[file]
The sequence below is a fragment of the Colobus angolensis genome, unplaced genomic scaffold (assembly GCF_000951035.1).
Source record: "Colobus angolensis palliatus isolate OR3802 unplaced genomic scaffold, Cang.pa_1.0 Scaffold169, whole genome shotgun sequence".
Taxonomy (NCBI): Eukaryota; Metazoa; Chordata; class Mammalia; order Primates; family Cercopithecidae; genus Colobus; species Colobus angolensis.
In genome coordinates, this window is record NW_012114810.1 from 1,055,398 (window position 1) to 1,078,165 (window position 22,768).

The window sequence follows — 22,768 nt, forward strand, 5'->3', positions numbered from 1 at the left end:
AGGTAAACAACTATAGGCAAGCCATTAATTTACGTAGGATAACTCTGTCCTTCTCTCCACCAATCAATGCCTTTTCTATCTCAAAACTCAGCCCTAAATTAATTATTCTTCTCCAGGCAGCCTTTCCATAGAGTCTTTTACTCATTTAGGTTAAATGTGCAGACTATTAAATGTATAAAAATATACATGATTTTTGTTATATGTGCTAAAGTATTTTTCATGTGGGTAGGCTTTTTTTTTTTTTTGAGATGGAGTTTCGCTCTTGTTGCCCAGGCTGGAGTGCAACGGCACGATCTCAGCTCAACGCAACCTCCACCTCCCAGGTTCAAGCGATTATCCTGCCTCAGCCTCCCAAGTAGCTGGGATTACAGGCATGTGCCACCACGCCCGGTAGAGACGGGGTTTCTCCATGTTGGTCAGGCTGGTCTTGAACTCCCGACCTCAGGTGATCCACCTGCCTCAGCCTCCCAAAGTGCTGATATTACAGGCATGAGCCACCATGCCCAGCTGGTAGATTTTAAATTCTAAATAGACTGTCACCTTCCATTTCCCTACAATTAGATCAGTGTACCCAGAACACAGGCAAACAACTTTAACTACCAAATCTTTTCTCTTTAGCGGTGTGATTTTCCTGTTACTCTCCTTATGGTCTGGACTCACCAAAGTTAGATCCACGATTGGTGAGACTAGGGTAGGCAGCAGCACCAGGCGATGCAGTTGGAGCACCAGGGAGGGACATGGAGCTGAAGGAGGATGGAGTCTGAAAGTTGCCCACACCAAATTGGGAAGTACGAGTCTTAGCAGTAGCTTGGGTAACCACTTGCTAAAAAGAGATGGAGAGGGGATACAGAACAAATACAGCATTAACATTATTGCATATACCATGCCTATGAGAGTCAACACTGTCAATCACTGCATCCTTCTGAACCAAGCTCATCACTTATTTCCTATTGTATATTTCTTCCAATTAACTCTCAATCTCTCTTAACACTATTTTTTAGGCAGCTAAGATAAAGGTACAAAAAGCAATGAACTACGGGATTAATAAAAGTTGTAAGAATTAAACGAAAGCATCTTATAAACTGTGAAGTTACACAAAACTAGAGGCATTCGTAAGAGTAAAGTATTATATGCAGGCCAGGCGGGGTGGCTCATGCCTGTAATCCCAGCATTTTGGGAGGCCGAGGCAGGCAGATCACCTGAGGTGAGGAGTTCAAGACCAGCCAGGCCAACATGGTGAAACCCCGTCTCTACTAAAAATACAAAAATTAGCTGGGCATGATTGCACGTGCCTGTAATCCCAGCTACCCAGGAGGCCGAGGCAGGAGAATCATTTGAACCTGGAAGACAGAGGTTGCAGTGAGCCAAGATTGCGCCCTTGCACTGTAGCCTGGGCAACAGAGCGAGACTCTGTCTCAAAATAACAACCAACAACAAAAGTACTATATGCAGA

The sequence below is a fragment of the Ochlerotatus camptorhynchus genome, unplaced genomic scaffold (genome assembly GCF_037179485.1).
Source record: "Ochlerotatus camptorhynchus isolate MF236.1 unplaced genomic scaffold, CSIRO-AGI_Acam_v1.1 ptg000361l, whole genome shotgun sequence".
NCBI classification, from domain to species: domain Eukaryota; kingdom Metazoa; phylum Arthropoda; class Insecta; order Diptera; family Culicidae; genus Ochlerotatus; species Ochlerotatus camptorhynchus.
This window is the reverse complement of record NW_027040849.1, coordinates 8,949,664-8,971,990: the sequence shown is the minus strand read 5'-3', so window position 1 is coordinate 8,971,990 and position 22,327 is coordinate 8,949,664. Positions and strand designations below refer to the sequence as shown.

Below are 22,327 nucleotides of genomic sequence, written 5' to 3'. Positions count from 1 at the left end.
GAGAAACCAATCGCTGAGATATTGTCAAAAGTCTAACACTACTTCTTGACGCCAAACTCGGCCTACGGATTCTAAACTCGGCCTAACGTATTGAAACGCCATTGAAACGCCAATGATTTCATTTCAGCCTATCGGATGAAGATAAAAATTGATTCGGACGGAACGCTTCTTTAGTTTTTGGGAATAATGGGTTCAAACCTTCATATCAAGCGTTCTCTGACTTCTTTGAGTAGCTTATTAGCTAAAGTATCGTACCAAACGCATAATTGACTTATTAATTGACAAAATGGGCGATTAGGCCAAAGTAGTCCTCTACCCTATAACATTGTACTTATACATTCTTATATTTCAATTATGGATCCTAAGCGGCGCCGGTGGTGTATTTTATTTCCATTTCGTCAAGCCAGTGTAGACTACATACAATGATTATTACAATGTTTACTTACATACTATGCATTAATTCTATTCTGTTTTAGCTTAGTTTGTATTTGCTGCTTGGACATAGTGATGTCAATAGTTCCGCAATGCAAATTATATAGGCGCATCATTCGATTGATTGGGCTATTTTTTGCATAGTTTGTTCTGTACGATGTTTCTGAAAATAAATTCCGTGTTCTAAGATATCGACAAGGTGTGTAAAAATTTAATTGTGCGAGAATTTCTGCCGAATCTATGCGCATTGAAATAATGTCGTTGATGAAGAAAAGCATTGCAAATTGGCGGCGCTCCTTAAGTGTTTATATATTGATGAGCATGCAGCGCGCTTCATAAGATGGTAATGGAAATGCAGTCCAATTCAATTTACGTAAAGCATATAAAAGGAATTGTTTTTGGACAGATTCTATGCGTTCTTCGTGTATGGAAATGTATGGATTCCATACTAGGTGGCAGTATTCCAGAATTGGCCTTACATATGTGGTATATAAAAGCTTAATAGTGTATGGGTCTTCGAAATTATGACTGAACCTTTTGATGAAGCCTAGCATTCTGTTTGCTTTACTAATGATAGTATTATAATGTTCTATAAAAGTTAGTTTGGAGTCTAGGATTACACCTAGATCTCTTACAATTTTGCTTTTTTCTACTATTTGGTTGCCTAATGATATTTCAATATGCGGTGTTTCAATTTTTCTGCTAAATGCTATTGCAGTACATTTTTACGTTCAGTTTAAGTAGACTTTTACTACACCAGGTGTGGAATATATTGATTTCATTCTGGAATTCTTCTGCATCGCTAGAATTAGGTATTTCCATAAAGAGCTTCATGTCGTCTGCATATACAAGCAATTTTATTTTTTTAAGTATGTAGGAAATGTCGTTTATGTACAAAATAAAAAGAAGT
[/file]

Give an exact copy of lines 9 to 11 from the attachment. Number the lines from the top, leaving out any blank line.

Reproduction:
NCBI classification, from domain to species: domain Eukaryota; kingdom Metazoa; phylum Arthropoda; class Insecta; order Diptera; family Culicidae; genus Ochlerotatus; species Ochlerotatus camptorhynchus.
This window is the reverse complement of record NW_027040849.1, coordinates 8,949,664-8,971,990: the sequence shown is the minus strand read 5'-3', so window position 1 is coordinate 8,971,990 and position 22,327 is coordinate 8,949,664. Positions and strand designations below refer to the sequence as shown.

Below are 22,327 nucleotides of genomic sequence, written 5' to 3'. Positions count from 1 at the left end.